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Debian GNU/Linux Reference Guide
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4.3.2 Basic Unix commands

Let's learn the basic Unix commands. [ 20] Try all the following commands from the non-privileged user account penguin :

  • pwd

    • Display name of current/working directory.

  • whoami

    • Display current user name.

  • file foo

    • Display a type of file for the file foo.

  • type -p commandname

    • Display a file location of command commandname.

    • which commandname does the same. [21]

  • type commandname

    • Display information on command commandname.

  • apropos key-word

    • Find commands related to key-word.

    • man -k key-word does the same.

  • whatis commandname

    • Display one line explanation on command commandname.

  • man -a commandname

    • Display explanation on command commandname. (Unix style)

  • info commandname

    • Display rather long explanation on command commandname. (GNU style)

  • ls

    • List contents of directory. (non-dot files and directories) [22]

  • ls -a

    • List contents of directory. (all files and directories)

  • ls -A

    • List contents of directory. (almost all files and directories, i.e., skip ".." and ".")

  • ls -la

  • ls -d

    • List all directories under the current directory.

  • lsof foo

    • List open status of file foo.

  • mkdir foo

    • Make a new directory foo in the current directory.

  • rmdir foo

    • Remove a directory foo in the current directory.

  • cd foo

    • Change directory to the directory foo in the current directory or in the directory listed in the variable CDPATH. See cd command in builtins(7).

  • cd /

    • Change directory to the root directory.

  • cd

    • Change directory to the current user's home directory.

  • cd /foo

    • Change directory to the absolute path directory /foo.

  • cd ..

    • Change directory to the parent directory.

  • cd ~foo

    • Change directory to the home directory of the user foo.

  • cd -

    • Change directory to the previous directory.

  • </etc/motd pager

  • touch junkfile

    • Create a empty file junkfile.

  • cp foo bar

    • Copy a existing file foo to a new file bar.

  • rm junkfile

    • Remove a file junkfile.

  • mv foo bar

    • Rename an existing file foo to a new name bar.

  • mv foo bar/baz

    • Move an existing file foo to a new location with a new name bar/baz. The directory bar must exist.

  • chmod 600 foo

    • Make an existing file foo to be non-readable and non-writable by the other people. (non-executable for all)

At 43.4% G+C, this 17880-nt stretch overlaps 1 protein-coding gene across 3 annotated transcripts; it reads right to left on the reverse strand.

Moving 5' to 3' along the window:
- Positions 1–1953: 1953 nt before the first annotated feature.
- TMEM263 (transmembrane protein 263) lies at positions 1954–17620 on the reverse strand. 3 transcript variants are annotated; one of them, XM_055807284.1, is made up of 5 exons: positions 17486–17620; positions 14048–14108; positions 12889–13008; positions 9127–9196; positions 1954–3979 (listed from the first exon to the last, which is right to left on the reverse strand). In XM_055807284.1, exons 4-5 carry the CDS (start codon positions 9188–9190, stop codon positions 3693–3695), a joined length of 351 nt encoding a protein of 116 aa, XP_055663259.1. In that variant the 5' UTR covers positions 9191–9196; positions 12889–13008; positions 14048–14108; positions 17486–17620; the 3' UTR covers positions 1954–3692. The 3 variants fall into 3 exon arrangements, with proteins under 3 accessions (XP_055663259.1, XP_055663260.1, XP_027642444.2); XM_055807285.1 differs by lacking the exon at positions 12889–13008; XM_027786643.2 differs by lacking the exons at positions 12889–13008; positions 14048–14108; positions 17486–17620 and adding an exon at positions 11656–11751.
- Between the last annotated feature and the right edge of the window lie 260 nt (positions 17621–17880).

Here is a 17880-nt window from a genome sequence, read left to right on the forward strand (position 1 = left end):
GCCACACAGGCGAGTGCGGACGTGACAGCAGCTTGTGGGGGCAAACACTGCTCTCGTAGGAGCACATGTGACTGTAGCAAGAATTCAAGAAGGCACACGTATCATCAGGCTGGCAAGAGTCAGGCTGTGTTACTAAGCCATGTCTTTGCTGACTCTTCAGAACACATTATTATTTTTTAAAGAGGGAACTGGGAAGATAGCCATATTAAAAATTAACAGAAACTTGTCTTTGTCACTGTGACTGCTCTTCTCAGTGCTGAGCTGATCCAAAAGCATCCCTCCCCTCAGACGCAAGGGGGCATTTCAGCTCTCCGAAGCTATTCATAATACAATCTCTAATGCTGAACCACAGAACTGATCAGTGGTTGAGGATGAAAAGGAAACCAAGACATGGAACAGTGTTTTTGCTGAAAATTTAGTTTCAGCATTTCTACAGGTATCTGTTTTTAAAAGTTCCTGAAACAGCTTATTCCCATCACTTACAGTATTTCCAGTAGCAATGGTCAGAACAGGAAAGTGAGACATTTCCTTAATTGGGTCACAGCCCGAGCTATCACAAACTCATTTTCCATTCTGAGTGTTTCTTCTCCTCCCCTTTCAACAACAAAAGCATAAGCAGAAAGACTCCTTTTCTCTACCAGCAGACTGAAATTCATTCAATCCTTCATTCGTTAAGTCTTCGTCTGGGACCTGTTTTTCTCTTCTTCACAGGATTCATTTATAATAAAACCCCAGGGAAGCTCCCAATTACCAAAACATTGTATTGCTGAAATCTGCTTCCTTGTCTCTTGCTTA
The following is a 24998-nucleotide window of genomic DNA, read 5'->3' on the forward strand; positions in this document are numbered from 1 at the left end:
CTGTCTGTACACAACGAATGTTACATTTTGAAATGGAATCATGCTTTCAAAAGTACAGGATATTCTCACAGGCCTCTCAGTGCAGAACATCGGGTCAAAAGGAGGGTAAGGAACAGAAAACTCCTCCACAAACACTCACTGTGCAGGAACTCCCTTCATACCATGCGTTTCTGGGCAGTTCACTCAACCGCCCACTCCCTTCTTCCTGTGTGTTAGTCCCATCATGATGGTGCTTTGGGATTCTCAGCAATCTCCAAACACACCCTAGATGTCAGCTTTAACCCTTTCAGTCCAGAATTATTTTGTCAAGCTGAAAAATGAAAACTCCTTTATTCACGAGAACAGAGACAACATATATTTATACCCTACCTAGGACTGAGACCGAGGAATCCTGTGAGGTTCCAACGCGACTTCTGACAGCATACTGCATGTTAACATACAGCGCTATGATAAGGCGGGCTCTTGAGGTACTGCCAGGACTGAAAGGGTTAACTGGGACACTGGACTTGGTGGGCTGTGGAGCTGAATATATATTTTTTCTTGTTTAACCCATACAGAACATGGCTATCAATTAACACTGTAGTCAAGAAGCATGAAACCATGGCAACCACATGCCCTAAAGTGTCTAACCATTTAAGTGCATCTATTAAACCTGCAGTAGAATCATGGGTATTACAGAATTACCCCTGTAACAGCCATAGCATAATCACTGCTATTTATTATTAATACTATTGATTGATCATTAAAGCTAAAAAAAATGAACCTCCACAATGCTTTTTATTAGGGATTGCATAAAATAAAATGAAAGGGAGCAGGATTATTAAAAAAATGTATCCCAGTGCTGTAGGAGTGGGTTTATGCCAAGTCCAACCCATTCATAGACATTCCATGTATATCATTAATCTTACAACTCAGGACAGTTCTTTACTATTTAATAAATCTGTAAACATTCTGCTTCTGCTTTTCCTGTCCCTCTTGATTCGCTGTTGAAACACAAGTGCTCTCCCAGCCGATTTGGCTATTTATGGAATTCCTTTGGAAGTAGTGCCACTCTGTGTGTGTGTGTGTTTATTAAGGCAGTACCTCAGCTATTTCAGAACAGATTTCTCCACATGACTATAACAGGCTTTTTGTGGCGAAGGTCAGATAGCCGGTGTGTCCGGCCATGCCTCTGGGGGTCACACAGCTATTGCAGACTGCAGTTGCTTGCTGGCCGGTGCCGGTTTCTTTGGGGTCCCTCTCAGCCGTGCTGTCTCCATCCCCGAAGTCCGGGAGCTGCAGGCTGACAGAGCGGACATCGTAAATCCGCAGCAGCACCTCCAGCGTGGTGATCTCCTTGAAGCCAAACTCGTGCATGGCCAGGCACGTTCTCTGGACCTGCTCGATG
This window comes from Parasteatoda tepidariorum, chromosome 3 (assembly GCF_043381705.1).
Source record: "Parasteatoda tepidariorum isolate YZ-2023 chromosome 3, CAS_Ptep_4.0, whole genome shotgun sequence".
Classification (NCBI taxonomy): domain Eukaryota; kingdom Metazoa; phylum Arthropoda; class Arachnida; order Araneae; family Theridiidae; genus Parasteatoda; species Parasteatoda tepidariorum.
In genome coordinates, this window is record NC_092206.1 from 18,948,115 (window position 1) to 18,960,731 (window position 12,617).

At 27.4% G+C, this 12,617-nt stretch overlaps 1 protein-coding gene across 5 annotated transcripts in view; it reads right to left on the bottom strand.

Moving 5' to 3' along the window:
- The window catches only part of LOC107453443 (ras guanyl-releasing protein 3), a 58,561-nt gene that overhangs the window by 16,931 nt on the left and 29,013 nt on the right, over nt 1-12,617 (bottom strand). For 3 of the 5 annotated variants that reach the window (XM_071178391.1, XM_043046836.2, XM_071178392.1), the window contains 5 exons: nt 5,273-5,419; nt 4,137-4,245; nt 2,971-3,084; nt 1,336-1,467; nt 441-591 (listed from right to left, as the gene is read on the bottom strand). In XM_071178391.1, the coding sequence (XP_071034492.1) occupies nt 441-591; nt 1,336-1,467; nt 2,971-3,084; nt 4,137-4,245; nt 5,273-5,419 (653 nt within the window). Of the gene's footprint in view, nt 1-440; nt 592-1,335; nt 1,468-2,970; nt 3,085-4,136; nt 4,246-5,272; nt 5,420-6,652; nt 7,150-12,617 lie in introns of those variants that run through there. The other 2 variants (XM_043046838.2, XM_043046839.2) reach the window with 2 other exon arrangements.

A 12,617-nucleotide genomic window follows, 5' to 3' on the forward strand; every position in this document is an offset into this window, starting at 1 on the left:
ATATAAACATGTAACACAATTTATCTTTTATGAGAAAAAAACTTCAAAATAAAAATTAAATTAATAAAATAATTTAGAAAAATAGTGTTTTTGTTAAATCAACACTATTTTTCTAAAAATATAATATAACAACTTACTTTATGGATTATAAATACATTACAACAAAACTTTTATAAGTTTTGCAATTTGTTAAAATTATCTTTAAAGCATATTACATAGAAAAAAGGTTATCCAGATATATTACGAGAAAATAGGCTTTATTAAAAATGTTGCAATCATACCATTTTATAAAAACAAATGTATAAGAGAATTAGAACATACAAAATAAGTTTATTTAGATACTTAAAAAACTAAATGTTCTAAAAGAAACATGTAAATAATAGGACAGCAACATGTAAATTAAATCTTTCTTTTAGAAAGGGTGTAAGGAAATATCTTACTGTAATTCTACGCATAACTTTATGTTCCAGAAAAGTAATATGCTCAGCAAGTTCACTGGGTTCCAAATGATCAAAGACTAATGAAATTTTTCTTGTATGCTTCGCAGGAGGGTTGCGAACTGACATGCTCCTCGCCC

• chmod 644 foo

    • Make an existing file foo to be readable but non-writable by the other people. (non-executable for all)

  • chmod 755 foo

    • Make an existing file foo to be readable but non-writable by the other people. (executable for all)

  • top

    • Display process information using full screen. Type "q" to quit.

  • ps aux | pager

  • ps -ef | pager

    • Display information on all the running processes using Unix system-V style output.

  • ps aux | grep -e "[e]xim4*"

    • Display all processes running exim or exim4. Learn the regular expression from grep(1) manual page by typing man grep. [ 24]

  • ps axf | pager

    • Display information on all the running processes with ASCII art output.

  • kill 1234

  • grep -e "pattern" *.html

    • Find a "pattern" in all of the files ending with .html in current directory and display them all.

  • gzip foo

    • Compress foo to create foo.gz using the Lempel-Ziv coding (LZ77).

  • gunzip foo.gz

    • Decompress foo.gz to create foo.

  • bzip2 foo

    • Compress foo to create foo.bz2 using the Burrows-Wheeler block sorting text compression algorithm, and Huffman coding. (Better compression than gzip)

  • bunzip2 foo.bz2

    • Decompress foo.bz2 to create foo.

  • tar -xvvf foo.tar

    • Extract files from foo.tar archive.

  • tar -xvvzf foo.tar.gz

    • Extract files from gzipped foo.tar.gz archive.

  • tar -xvvf --bzip2 foo.tar.bz2

    • Extract files from foo.tar.bz2 archive. [25]

  • tar -cvvf foo.tar bar/

    • Archive contents of folder bar/ in foo.tar archive.

  • tar -cvvzf foo.tar.gz bar/

    • Archive contents of folder bar/ in compressed foo.tar.gz archive.

  • tar -cvvf --bzip2 foo.tar.bz2 bar/

    • Archive contents of folder bar/ in foo.tar.bz2 archive. [ 26]

  • zcat README.gz | pager

    • Display contents of compressed README.gz using the default pager.

  • zcat README.gz > foo

    • Create a file foo with the decompressed content of README.gz.

  • zcat README.gz >> foo

    • Append the decompressed content of README.gz to the end of the file foo. (If it does not exist, create it first.)

  • find . -name pattern

    • find matching filenames using shell pattern. (slower)

  • locate -d . pattern

    • find matching filenames using shell pattern. (quicker using regularly generated database)

Please traverse directories and peek into the system using above commands as a training. If you have questions on any of the console commands, please make sure to read the manual page. For example, these commands are the good start:

     $ man man
     $ man bash
     $ man ls

Also this is a good timing to start vim and press F1-key. You should at least read the first 35 lines. Then do the online training course by moving cursor to |tutor| and pressing Ctrl-]. See Editors, Chapter 11 to learn more about editors.

Please note that many Unix-like commands including ones from GNU and BSD will display brief help information if you invoke them in one of the following ways (or without any arguments in some cases):

     $ commandname --help
     $ commandname -h

Try also examples in Debian tips, Chapter 8 as your self training.


Debian GNU/Linux Reference Guide
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